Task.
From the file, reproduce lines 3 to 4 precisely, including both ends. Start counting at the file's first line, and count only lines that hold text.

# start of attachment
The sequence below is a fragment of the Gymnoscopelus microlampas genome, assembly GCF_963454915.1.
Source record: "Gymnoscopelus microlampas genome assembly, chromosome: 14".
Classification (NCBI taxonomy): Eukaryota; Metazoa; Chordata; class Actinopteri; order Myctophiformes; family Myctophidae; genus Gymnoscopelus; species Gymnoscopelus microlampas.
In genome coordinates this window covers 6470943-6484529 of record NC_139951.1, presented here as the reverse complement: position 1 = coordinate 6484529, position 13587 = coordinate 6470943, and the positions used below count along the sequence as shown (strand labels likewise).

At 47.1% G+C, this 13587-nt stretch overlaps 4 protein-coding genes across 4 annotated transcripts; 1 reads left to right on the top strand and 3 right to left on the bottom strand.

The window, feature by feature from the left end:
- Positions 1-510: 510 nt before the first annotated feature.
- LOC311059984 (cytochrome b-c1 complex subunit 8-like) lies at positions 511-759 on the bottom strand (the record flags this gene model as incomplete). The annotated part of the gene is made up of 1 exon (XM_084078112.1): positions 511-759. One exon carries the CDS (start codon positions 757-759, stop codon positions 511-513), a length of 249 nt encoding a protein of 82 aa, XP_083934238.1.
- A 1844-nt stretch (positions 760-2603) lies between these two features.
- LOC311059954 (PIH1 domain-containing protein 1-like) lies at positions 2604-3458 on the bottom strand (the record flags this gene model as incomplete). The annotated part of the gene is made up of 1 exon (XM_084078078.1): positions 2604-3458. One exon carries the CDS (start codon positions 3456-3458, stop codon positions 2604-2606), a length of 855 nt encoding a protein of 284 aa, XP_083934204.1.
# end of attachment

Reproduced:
Classification (NCBI taxonomy): Eukaryota; Metazoa; Chordata; class Actinopteri; order Myctophiformes; family Myctophidae; genus Gymnoscopelus; species Gymnoscopelus microlampas.
In genome coordinates this window covers 6470943-6484529 of record NC_139951.1, presented here as the reverse complement: position 1 = coordinate 6484529, position 13587 = coordinate 6470943, and the positions used below count along the sequence as shown (strand labels likewise).